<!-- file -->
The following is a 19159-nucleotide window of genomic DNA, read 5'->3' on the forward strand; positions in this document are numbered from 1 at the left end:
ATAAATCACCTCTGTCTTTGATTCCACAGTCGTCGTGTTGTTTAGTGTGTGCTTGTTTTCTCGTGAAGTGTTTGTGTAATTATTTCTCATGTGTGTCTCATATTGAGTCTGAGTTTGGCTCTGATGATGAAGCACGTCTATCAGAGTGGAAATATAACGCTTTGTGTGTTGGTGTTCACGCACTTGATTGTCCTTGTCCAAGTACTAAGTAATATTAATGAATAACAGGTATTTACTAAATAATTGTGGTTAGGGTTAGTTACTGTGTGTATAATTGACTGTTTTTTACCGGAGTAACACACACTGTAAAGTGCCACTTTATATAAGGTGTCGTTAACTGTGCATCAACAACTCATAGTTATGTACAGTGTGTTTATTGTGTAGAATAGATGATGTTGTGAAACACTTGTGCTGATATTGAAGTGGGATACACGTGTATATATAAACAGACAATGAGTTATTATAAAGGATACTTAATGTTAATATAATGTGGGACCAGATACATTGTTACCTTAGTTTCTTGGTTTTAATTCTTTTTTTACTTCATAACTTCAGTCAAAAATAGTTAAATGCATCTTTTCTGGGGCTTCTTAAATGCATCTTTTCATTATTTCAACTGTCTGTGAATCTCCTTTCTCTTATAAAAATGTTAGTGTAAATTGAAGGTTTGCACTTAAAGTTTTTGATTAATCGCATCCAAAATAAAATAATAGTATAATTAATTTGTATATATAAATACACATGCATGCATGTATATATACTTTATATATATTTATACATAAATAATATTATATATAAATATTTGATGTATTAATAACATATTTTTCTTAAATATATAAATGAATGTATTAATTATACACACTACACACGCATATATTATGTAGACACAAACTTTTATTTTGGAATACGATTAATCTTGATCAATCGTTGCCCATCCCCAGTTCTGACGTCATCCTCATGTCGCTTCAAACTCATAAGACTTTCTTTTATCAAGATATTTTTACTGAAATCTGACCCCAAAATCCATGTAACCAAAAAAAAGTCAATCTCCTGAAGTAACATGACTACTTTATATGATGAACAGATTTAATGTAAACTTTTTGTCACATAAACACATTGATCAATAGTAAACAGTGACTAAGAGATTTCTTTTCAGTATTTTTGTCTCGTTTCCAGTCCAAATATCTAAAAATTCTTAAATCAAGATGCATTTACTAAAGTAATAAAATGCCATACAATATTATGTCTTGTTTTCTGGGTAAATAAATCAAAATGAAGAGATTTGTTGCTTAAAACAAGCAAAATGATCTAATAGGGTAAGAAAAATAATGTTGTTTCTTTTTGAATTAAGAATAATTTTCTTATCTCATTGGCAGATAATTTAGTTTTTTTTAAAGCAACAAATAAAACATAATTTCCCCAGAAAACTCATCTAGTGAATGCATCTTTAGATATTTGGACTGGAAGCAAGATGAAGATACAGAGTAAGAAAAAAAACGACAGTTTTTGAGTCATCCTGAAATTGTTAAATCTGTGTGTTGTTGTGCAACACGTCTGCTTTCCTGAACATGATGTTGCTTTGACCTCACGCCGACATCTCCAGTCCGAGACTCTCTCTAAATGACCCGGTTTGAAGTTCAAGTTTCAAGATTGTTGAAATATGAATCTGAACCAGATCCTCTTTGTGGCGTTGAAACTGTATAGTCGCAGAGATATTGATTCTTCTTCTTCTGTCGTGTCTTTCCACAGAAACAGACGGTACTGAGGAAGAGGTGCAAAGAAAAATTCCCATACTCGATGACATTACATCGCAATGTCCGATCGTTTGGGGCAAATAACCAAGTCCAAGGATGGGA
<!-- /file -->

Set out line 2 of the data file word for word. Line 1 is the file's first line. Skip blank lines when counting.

ATAAATCACCTCTGTCTTTGATTCCACAGTCGTCGTGTTGTTTAGTGTGTGCTTGTTTTCTCGTGAAGTGTTTGTGTAATTATTTCTCATGTGTGTCTCATATTGAGTCTGAGTTTGGCTCTGATGATGAAGCACGTCTATCAGAGTGGAAATATAACGCTTTGTGTGTTGGTGTTCACGCACTTGATTGTCCTTGTCCAAGTACTAAGTAATATTAATGAATAACAGGTATTTACTAAATAATTGTGGTTAGGGTTAGTTACTGTGTGTATAATTGACTGTTTTTTACCGGAGTAACACACACTGTAAAGTGCCACTTTATATAAGGTGTCGTTAACTGTGCATCAACAACTCATAGTTATGTACAGTGTGTTTATTGTGTAGAATAGATGATGTTGTGAAACACTTGTGCTGATATTGAAGTGGGATACACGTGTATATATAAACAGACAATGAGTTATTATAAAGGATACTTAATGTTAATATAATGTGGGACCAGATACATTGTTACCTTAGTTTCTTGGTTTTAATTCTTTTTTTACTTCATAACTTCAGTCAAAAATAGTTAAATGCATCTTTTCTGGGGCTTCTTAAATGCATCTTTTCATTATTTCAACTGTCTGTGAATCTCCTTTCTCTTATAAAAATGTTAGTGTAAATTGAAGGTTTGCACTTAAAGTTTTTGATTAATCGCATCCAAAATAAAATAATAGTATAATTAATTTGTATATATAAATACACATGCATGCATGTATATATACTTTATATATATTTATACATAAATAATATTATATATAAATATTTGATGTATTAATAACATATTTTTCTTAAATATATAAATGAATGTATTAATTATACACACTACACACGCATATATTATGTAGACACAAACTTTTATTTTGGAATACGATTAATCTTGATCAATCGTTGCCCATCCCCAGTTCTGACGTCATCCTCATGTCGCTTCAAACTCATAAGACTTTCTTTTATCAAGATATTTTTACTGAAATCTGACCCCAAAATCCATGTAACCAAAAAAAAGTCAATCTCCTGAAGTAACATGACTACTTTATATGATGAACAGATTTAATGTAAACTTTTTGTCACATAAACACATTGATCAATAGTAAACAGTGACTAAGAGATTTCTTTTCAGTATTTTTGTCTCGTTTCCAGTCCAAATATCTAAAAATTCTTAAATCAAGATGCATTTACTAAAGTAATAAAATGCCATACAATATTATGTCTTGTTTTCTGGGTAAATAAATCAAAATGAAGAGATTTGTTGCTTAAAACAAGCAAAATGATCTAATAGGGTAAGAAAAATAATGTTGTTTCTTTTTGAATTAAGAATAATTTTCTTATCTCATTGGCAGATAATTTAGTTTTTTTTAAAGCAACAAATAAAACATAATTTCCCCAGAAAACTCATCTAGTGAATGCATCTTTAGATATTTGGACTGGAAGCAAGATGAAGATACAGAGTAAGAAAAAAAACGACAGTTTTTGAGTCATCCTGAAATTGTTAAATCTGTGTGTTGTTGTGCAACACGTCTGCTTTCCTGAACATGATGTTGCTTTGACCTCACGCCGACATCTCCAGTCCGAGACTCTCTCTAAATGACCCGGTTTGAAGTTCAAGTTTCAAGATTGTTGAAATATGAATCTGAACCAGATCCTCTTTGTGGCGTTGAAACTGTATAGTCGCAGAGATATTGATTCTTCTTCTTCTGTCGTGTCTTTCCACAGAAACAGACGGTACTGAGGAAGAGGTGCAAAGAAAAATTCCCATACTCGATGACATTACATCGCAATGTCCGATCGTTTGGGGCAAATAACCAAGTCCAAGGATGGGA